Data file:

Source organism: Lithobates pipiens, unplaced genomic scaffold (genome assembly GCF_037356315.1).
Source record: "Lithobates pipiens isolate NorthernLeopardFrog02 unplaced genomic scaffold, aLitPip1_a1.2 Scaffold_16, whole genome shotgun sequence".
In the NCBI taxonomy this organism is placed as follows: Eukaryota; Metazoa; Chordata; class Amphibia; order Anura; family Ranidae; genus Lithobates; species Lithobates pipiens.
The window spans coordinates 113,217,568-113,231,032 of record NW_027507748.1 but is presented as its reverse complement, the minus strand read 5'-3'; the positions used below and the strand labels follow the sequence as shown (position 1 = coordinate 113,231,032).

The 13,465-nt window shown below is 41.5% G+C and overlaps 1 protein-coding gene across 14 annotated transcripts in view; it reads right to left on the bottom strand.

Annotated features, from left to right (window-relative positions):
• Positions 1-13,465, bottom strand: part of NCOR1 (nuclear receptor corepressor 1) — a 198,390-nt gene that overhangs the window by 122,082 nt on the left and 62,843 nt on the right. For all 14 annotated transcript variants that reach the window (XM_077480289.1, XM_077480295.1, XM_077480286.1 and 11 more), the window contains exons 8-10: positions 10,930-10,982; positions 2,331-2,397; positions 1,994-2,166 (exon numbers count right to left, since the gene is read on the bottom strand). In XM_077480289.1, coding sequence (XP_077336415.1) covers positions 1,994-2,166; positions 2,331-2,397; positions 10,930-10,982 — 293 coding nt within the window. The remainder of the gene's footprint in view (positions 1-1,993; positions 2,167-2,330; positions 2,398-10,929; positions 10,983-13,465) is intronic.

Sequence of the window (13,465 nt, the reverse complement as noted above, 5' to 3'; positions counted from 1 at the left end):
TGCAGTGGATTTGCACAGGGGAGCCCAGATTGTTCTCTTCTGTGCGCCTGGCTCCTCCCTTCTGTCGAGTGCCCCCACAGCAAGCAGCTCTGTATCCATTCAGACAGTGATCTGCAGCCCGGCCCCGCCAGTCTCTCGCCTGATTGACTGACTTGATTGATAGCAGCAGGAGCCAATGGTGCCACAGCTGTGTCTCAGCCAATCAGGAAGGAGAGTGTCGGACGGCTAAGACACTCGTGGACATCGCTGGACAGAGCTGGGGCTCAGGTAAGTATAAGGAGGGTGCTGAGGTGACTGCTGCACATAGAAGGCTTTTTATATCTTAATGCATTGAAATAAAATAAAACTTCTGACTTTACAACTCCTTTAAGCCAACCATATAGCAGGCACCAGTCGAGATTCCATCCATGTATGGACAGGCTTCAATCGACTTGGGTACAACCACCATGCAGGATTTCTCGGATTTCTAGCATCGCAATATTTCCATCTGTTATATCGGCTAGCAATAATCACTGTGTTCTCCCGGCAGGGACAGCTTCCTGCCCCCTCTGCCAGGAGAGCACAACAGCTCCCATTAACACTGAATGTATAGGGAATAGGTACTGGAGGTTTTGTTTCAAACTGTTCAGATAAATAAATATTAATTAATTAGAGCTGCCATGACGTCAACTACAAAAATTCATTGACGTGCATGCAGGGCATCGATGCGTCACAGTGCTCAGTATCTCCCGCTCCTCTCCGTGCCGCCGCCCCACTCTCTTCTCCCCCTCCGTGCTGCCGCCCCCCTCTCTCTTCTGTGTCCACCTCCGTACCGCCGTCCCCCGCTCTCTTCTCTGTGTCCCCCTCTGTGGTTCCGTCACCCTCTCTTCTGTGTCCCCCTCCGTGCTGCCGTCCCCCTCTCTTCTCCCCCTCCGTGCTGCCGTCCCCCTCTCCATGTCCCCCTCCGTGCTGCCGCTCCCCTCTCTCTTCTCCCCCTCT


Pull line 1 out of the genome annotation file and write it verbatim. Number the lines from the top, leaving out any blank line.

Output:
Source organism: Lithobates pipiens, unplaced genomic scaffold (genome assembly GCF_037356315.1).